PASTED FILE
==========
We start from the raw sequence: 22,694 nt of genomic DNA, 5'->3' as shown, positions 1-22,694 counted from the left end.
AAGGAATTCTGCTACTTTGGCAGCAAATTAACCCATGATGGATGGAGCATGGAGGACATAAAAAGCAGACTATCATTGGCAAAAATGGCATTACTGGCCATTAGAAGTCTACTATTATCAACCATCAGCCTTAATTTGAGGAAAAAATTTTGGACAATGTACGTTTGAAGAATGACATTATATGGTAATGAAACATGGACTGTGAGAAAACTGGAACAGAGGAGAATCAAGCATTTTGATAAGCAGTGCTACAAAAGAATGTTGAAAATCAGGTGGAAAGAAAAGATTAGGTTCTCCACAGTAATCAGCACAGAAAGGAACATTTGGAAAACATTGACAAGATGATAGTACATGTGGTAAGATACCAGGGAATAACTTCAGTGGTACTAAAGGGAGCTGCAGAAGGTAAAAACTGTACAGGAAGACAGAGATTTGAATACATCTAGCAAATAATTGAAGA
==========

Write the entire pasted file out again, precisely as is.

We start from the raw sequence: 22,694 nt of genomic DNA, 5'->3' as shown, positions 1-22,694 counted from the left end.
AAGGAATTCTGCTACTTTGGCAGCAAATTAACCCATGATGGATGGAGCATGGAGGACATAAAAAGCAGACTATCATTGGCAAAAATGGCATTACTGGCCATTAGAAGTCTACTATTATCAACCATCAGCCTTAATTTGAGGAAAAAATTTTGGACAATGTACGTTTGAAGAATGACATTATATGGTAATGAAACATGGACTGTGAGAAAACTGGAACAGAGGAGAATCAAGCATTTTGATAAGCAGTGCTACAAAAGAATGTTGAAAATCAGGTGGAAAGAAAAGATTAGGTTCTCCACAGTAATCAGCACAGAAAGGAACATTTGGAAAACATTGACAAGATGATAGTACATGTGGTAAGATACCAGGGAATAACTTCAGTGGTACTAAAGGGAGCTGCAGAAGGTAAAAACTGTACAGGAAGACAGAGATTTGAATACATCTAGCAAATAATTGAAGA